Week of June 14 – June 20, 2009, Vol. 4, No. 23

Edited and Compiled for you, by the Rising Tide Collective*

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Openings  - Openings is a weekly feature of Co-op Circles.  “Any intelligent fool can make things bigger, more complex, and more violent. It takes a touch of genius -- and a lot of courage -- to move in the opposite direction.” - E. F. Schumacher www.smallisbeautiful.org/ Send your favourite quote about celebrating co-operatives, communities and a better world for all, to News1@nbnet.nb.ca  

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This Week in Co-op Circles

§      The friends of Rock Barra Artist Retreat Co-op invite people to a summer evening social at the wHy loft, corner of Prince and Euston Streets in Charlottetown, PEI, on Thursday June 18, 7 -10-00 p.m. Join them for an evening of great music, delightful cakes by world-class chefs, wonderful coffee, choice Chinese teas and an art auction. Admission is by donation and all proceeds go to the Rock Barra Artist Retreat Co-op.

§      Credit Union Central of Nova Scotia and League Savings and Mortgage Company are being formally recognized for their comprehensive approach to business continuity planning. The Disaster Recovery Institute (DRI Canada) selected the Credit Union Central of Nova Scotia as the recipient of this year’s Award of Excellence in the small company category. The selection was based on a presentation made to a panel of judges by LSM Vice-President of Operations Michael Leonard and CUCNS’s Business Continuity Manager, Margie Douglass, who holds a Certified Business Continuity Professional (CBCP) designation from DRI Canada. http://www.ns-credit-unions.com/default.asp?mn=1.21.42.122&sfield=content.id&search=518

§      The Caisses populaires acadiennes have won four awards for excellence in their marketing projects in a nationwide competition, at the annual gala which took place at Château Frontenac in Québec, from June 1 to 3.  http://www.acadie.com/en/communique_affiche.cfm?id=381
The Caisses populaires acadiennes won four Achievements in Marketing Excellence Awards (AIME Awards) for the quality of its marketing campaigns in the following categories: Corporate communications: Youhaveamessage.ca promotional campaign Printed material: Student Advantage Line of Credit  Info Letters: Marketing Direct campaign for Lines of Credit  Brochures: Asset Management marketing tools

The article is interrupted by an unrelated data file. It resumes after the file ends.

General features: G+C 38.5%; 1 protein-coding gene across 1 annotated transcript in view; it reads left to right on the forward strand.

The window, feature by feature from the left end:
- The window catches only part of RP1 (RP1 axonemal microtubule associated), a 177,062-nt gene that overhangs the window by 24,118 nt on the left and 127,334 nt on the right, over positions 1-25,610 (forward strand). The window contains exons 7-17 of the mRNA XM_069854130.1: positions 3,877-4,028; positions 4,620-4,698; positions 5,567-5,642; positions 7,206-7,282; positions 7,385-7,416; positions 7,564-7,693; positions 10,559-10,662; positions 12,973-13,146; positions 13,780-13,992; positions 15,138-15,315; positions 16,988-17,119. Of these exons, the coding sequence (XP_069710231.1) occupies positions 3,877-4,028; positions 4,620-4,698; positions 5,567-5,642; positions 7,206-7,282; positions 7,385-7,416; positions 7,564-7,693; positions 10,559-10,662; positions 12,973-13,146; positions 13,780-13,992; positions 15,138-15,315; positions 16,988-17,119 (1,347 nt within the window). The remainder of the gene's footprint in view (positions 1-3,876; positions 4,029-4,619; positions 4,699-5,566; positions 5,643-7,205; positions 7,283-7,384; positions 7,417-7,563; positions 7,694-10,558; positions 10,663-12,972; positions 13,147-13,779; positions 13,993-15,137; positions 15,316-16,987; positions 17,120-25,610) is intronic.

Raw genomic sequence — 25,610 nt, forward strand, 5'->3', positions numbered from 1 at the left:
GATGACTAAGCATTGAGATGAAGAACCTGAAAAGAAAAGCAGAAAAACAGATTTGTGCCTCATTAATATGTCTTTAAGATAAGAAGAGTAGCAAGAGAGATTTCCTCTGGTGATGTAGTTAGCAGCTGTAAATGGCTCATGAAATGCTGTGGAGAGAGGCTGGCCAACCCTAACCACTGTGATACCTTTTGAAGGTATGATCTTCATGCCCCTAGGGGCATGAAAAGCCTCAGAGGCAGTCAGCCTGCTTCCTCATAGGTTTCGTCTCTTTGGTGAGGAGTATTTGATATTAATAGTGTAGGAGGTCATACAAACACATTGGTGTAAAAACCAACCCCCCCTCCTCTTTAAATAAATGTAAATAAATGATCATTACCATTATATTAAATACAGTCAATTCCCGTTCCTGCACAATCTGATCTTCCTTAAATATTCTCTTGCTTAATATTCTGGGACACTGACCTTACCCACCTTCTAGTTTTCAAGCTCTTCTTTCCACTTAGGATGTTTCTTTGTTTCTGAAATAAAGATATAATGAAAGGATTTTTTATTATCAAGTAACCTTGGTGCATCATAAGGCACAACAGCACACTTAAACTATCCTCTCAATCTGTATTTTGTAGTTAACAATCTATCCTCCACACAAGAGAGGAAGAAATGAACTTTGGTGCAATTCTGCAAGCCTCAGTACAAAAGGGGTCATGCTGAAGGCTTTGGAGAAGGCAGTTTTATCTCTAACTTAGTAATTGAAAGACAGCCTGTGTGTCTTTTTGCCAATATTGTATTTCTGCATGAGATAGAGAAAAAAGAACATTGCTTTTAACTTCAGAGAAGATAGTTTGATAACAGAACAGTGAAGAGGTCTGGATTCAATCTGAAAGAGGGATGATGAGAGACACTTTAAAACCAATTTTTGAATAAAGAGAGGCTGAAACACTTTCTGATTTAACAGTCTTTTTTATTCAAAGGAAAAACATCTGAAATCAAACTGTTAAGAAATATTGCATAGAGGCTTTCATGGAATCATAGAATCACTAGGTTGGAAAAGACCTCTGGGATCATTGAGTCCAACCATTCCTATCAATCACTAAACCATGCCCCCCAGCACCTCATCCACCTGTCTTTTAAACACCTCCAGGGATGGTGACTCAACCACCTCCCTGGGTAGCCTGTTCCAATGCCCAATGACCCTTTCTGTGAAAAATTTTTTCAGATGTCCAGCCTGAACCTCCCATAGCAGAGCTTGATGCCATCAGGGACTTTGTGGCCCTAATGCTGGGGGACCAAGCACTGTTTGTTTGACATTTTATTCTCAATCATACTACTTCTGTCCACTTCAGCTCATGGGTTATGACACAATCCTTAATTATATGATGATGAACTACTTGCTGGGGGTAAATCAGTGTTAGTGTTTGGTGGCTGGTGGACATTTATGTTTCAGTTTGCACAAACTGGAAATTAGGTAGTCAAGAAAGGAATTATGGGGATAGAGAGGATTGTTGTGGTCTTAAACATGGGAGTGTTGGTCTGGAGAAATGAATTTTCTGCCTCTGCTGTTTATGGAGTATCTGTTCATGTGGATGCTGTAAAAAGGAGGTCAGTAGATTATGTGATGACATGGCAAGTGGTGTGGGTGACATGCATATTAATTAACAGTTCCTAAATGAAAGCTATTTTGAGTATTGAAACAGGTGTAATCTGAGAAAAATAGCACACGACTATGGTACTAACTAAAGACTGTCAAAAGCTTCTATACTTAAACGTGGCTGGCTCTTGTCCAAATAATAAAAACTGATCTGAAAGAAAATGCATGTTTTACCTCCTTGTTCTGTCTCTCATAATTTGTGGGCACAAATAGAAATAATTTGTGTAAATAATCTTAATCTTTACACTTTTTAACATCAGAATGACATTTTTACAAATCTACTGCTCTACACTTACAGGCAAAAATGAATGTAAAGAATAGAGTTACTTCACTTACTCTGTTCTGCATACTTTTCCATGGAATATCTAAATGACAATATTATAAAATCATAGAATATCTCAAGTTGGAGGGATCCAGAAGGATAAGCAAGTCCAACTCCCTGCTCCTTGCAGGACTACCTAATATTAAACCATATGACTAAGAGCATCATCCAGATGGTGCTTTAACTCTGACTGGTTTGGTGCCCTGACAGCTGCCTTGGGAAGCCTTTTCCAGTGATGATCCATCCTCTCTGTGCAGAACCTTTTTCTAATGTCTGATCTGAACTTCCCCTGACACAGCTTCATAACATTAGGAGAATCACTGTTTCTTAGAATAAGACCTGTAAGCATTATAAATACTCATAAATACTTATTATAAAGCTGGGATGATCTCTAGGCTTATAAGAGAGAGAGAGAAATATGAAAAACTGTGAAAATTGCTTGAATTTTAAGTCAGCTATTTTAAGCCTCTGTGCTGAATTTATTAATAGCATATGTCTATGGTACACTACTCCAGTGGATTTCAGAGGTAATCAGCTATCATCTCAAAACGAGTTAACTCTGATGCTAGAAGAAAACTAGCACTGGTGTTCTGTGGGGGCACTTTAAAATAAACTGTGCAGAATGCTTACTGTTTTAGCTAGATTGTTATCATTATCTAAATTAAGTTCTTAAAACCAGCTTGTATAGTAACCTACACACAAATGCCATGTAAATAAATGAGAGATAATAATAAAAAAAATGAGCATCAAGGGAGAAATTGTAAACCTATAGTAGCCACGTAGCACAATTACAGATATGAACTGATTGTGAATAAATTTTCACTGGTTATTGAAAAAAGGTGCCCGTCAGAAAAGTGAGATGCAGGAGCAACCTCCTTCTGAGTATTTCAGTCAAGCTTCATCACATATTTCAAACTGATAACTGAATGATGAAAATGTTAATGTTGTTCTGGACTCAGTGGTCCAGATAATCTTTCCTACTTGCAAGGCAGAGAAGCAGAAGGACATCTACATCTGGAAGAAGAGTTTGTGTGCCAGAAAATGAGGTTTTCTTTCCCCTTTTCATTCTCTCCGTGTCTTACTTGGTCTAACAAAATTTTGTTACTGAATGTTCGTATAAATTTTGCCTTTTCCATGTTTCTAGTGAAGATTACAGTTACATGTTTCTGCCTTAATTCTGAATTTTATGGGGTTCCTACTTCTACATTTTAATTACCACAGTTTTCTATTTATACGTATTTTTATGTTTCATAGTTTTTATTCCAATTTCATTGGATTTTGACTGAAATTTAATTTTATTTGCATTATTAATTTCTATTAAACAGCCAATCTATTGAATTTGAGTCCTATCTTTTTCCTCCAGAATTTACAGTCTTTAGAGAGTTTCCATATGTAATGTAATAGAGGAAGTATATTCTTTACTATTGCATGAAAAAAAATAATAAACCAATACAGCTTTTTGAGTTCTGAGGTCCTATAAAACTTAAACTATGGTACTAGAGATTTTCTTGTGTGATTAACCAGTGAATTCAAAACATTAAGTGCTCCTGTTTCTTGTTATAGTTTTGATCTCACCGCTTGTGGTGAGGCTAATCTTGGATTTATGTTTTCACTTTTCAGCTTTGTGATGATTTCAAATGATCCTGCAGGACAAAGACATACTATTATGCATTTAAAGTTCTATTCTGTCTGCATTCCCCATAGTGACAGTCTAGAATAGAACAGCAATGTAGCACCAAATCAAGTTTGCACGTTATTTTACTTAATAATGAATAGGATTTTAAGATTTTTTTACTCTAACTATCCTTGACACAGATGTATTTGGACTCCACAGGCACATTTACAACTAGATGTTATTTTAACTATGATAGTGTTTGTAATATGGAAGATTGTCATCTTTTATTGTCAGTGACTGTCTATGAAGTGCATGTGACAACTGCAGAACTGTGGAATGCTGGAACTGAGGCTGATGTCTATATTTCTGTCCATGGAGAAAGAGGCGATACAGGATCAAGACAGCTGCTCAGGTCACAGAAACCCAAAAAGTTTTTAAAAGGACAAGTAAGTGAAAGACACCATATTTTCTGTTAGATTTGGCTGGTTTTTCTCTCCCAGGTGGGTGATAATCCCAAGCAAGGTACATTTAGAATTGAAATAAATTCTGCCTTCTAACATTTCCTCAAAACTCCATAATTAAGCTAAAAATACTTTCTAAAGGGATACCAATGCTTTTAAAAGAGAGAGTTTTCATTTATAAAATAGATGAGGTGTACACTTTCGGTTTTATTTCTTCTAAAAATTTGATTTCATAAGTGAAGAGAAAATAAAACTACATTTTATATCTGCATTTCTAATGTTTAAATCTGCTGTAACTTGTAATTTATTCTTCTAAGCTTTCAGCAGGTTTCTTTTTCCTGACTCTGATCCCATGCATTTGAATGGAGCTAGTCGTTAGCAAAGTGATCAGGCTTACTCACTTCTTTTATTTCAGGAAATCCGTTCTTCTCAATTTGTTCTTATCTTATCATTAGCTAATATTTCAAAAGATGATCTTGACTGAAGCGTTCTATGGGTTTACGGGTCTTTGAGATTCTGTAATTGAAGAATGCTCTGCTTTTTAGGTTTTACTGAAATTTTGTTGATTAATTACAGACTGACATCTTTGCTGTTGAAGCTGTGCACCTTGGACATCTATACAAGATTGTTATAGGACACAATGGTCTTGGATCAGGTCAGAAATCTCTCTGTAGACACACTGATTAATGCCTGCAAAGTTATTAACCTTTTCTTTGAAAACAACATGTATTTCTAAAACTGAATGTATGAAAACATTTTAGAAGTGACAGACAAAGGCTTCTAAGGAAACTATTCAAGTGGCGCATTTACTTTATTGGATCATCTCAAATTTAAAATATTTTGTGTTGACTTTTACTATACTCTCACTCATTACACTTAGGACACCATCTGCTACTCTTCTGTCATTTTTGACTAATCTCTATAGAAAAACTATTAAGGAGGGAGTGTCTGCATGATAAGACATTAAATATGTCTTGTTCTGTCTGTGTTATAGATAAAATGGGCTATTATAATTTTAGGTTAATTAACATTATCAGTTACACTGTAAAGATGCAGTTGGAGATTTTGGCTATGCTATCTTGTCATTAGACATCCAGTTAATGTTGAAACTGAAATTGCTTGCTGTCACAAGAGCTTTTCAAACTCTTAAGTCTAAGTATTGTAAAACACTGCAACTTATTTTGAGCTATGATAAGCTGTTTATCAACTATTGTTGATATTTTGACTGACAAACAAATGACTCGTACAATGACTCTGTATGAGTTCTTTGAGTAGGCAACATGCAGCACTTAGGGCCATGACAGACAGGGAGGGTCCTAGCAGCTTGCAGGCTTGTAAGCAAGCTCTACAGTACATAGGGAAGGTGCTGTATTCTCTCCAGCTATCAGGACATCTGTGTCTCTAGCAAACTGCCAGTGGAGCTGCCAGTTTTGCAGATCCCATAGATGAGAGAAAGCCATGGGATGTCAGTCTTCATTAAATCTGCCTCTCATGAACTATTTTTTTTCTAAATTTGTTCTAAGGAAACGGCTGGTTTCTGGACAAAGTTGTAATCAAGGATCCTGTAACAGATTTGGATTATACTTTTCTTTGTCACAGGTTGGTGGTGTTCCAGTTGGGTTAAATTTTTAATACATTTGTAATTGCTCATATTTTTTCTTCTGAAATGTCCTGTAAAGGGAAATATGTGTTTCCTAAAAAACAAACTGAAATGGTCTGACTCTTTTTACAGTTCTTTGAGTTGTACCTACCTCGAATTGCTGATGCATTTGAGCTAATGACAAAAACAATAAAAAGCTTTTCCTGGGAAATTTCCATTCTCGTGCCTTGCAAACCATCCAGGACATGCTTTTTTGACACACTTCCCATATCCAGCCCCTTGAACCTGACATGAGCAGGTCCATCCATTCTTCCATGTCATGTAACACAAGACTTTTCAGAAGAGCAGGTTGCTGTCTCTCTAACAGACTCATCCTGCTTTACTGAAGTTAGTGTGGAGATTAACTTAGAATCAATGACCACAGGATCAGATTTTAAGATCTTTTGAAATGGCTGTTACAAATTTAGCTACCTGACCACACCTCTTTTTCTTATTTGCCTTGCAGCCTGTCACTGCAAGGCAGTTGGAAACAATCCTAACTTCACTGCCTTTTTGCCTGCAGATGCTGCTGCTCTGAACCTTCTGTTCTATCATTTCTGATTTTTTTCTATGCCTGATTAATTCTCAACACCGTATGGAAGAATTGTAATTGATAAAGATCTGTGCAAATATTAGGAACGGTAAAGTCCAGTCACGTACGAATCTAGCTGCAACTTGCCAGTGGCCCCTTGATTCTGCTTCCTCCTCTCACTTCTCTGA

§      The Caisses populaires acadiennes are launching a new contest http://www.acadie.com/en/communique_affiche.cfm?id=380  As a major partner of the 2009 World Acadian Congress (Congrès mondial acadien, or CMA 2009), the Caisses populaires acadiennes want to celebrate. The “Viens-t’en fêter au CMA 2009!” contest offers the possibility to win one of three prizes, and the draw will take place on July 31, 2009. Each winner will receive free access, with seven guests, to the Caisses populaires acadiennes private lounge and attend one of the following three major concerts of the CMA 2009: the opening night concert in Shippagan on August 7, the August 15 concert in Caraquet, or the closing concert in Tracadie-Sheila on August 23. Three draws will take place, with one winner per show, an estimated $1,500 value each.

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Trends - The movie Food, Inc, opened in a limited number of theatres across the U.S.  last week and, while I have not seen it, the consensus is that it is ‘eye-opening, shocking, and disgusting’. The movie exposes U.S. (or perhaps we should say ‘big corporate’) food production, particularly the food that ends up on supermarket shelves. As I said, I have not seen it, and given that the Empire corporation (Sobey’s) owns many of the movie theatres in Atlantic Canada, let’s just say we may have to wait until it comes out on video to see it. Food production is an emotional issue – we all want to believe our meat comes from cattle grazing in green pastures or chickens pecking in sunny farmyards, or that our vegetables come from quaint little gardens that dot the countryside, but the reality is that it is all a pipe dream (there’s a contradiction). We simply cannot feed everyone in Canada, let alone the rest of the world, using less-intensive methods and living the way we do. And that is the rub: living the way we do. I would argue that before clamouring for organic or local or less-intensive, we take a serious look at our own consumption habits: a study by Statistics Canada (Human Activity and the Environment, find it here: http://www.statcan.gc.ca/daily-quotidien/090609/be090609a-eng.htm) released last week showed that 38 percent of food sold at retail is thrown out at some point between the shelf and the plate, or the equivalent of 183 kilograms of food for EACH Canadian. –Ron Levesque